Christopher Kent knows a thing or two about growing giant watermelons. Mainly because the 350-pound Carolina Cross he grew in 2013 is officially recognized by the Guinness Book of World Records as the world’s largest watermelon (that’s Chris with it on the right). Chris grows giant watermelon every year, and this year he’s agreed to let us tag along in a series of monthly blog entries showcasing his attempt to set a new world record.
The giant watermelons are grown at Chris’s home in the small town of Sevierville, Tennessee, about 15 minutes outside of Knoxville. He’s been growing watermelon since 2008 and, from the beginning, he’s had a natural green thumb. Just two years later, in 2010, Chris produced a 290-pound world record holder and he hasn’t looked back since.
CHOOSING THE SEEDS
The process for growing the world’s largest watermelon starts with the seeds, but not just any seeds. Chris (and other giant watermelon growers like him) use seeds from the Carolina Cross variety of watermelon and only from specific watermelons that have reached gargantuan proportions. In some ways, growing the world’s largest watermelon is a lot like breeding a champion race horse — who the parents are makes all the difference.
“There are many seeds to choose from. Always too many it seems,” said Chris about the process. “Some are my own seed lines. Some are from other great growers from around the country.”
The seeds are named according to the weight of the watermelon they came from and the last name of the grower who produced it. The seeds that made the cut this year included the 291 Kent (the mother of the current 350-pound record holder), the champion 350 Kent, a 199 Mudd from a grower in Kentucky, a 169 Cantrell from a fellow Tennessee grower, and a 251 Kent from Chris’s 2014 crop.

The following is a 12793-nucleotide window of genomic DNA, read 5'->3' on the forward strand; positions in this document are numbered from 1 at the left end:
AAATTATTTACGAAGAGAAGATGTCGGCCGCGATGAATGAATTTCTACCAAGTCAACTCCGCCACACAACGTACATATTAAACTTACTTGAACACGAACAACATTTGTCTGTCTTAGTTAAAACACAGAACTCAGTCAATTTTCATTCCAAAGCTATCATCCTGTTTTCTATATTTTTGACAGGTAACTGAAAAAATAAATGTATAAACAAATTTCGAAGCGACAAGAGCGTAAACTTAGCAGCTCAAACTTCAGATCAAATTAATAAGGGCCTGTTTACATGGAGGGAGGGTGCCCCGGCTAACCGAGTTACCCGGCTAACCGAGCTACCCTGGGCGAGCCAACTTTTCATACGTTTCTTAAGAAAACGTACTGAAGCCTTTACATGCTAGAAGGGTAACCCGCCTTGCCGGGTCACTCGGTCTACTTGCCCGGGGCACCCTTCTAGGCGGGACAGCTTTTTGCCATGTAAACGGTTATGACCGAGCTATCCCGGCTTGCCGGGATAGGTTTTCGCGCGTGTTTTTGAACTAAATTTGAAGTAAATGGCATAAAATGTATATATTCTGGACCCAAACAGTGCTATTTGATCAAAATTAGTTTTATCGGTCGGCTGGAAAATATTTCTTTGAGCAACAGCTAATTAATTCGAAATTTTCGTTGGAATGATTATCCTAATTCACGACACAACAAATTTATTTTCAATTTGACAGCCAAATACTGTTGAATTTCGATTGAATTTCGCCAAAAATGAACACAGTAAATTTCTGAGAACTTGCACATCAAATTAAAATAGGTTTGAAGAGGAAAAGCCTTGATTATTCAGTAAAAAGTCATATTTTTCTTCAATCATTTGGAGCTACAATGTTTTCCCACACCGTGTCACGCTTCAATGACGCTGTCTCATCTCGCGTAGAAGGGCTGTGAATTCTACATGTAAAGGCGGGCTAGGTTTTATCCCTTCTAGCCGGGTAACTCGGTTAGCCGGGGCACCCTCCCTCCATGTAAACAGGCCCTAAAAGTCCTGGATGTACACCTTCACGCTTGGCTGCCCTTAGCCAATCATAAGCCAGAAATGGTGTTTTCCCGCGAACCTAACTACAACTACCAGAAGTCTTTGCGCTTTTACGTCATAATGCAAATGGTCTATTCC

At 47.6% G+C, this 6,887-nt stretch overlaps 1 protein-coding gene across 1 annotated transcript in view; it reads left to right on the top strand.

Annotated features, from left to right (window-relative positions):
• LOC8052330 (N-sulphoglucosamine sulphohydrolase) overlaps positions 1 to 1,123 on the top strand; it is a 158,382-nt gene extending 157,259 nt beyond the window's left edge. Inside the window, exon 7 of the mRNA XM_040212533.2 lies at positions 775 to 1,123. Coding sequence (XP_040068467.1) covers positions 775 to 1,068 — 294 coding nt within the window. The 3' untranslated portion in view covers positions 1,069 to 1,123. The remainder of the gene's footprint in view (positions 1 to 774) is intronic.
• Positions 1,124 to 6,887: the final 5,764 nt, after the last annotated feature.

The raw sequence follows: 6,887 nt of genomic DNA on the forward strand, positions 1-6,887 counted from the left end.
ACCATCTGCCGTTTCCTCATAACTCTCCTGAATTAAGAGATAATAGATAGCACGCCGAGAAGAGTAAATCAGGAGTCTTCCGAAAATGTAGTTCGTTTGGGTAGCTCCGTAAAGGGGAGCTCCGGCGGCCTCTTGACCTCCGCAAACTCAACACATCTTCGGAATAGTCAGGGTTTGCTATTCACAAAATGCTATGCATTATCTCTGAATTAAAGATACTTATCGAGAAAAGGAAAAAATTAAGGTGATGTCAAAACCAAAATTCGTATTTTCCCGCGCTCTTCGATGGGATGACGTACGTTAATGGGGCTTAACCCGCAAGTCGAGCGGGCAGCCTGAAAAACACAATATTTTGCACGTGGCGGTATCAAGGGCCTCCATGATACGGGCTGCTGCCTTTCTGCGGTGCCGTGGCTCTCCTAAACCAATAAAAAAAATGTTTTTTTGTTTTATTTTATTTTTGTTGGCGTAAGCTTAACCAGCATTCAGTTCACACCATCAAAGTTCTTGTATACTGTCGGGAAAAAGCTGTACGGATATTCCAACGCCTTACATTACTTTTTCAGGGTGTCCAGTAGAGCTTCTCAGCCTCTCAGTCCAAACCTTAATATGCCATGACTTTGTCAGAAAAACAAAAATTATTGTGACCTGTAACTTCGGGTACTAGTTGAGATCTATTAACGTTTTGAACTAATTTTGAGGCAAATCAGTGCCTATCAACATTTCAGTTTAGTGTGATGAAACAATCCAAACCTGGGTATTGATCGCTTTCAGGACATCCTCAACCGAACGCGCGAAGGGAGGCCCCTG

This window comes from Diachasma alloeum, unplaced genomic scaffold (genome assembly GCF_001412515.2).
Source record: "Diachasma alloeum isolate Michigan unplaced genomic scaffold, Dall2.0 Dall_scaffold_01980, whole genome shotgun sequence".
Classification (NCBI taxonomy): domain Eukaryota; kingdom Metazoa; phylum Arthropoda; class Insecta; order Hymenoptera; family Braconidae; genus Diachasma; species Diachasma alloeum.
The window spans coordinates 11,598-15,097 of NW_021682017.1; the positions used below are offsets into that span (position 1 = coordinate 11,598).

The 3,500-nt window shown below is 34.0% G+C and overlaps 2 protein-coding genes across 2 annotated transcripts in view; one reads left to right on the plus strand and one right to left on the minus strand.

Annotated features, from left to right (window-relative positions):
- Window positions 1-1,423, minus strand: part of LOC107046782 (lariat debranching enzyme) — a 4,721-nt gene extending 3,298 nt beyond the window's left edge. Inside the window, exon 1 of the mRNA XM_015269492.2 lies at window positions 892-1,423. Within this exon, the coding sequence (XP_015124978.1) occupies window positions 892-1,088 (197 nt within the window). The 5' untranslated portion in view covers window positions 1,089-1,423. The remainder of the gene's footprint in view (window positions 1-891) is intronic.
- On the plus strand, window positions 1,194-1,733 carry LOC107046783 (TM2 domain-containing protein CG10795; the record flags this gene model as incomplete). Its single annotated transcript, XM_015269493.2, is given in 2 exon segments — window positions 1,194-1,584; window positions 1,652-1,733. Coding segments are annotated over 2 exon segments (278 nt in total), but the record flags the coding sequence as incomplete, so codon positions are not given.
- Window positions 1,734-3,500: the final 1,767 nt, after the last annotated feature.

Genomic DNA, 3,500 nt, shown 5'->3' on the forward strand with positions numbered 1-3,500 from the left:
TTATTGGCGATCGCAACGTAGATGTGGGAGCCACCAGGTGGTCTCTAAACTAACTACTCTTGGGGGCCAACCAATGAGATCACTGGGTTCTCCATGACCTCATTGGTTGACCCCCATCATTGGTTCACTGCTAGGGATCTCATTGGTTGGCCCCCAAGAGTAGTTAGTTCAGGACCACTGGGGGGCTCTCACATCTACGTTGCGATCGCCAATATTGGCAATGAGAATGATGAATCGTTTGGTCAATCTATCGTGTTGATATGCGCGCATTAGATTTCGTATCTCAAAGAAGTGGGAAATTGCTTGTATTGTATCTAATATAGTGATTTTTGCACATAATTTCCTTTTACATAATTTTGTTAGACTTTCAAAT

“The 199 Mudd is from one of Frank Mudd’s watermelons. It’s a very good, proven seed,” said Chris. “The 169 Cantrell has a lot of potential, but it’s unproven. We’ll see how that one does.”
PLANTING THE SEEDS
The seeds are soaked in water for an hour and then planted in potting mix. For Chris, that part of the process started in mid-April. They’ll spend the first few days indoors in a warm environment of about 90 degrees, and the seeds will sprout in three to four days. Once they’ve sprouted, they’ve leave Chris’s home and head outside.
“They need to enjoy the sun and get acclimated as much as possible to the outdoors,” said Chris. “They’ll spend their days outside and the nights inside since our mid-spring here in Tennessee was kind of cool.”
Chris brought the sprouts inside and outside for about two weeks (that’s the 291 Kent above after it was transplanted outdoors). At the beginning of May, the weather turned warm in Seviersville, and the tiny future giants were planted outside to begin their journey toward hopefully growing into the biggest watermelon in the world.
Stay tuned for another update next month about Chris’s watermelons. In our next blog entry, we’ll talk with Chris about the daily care of the plants and his process for identifying which ones might be potential future record-holders.
UP NEXT: A fantastic watermelon salad
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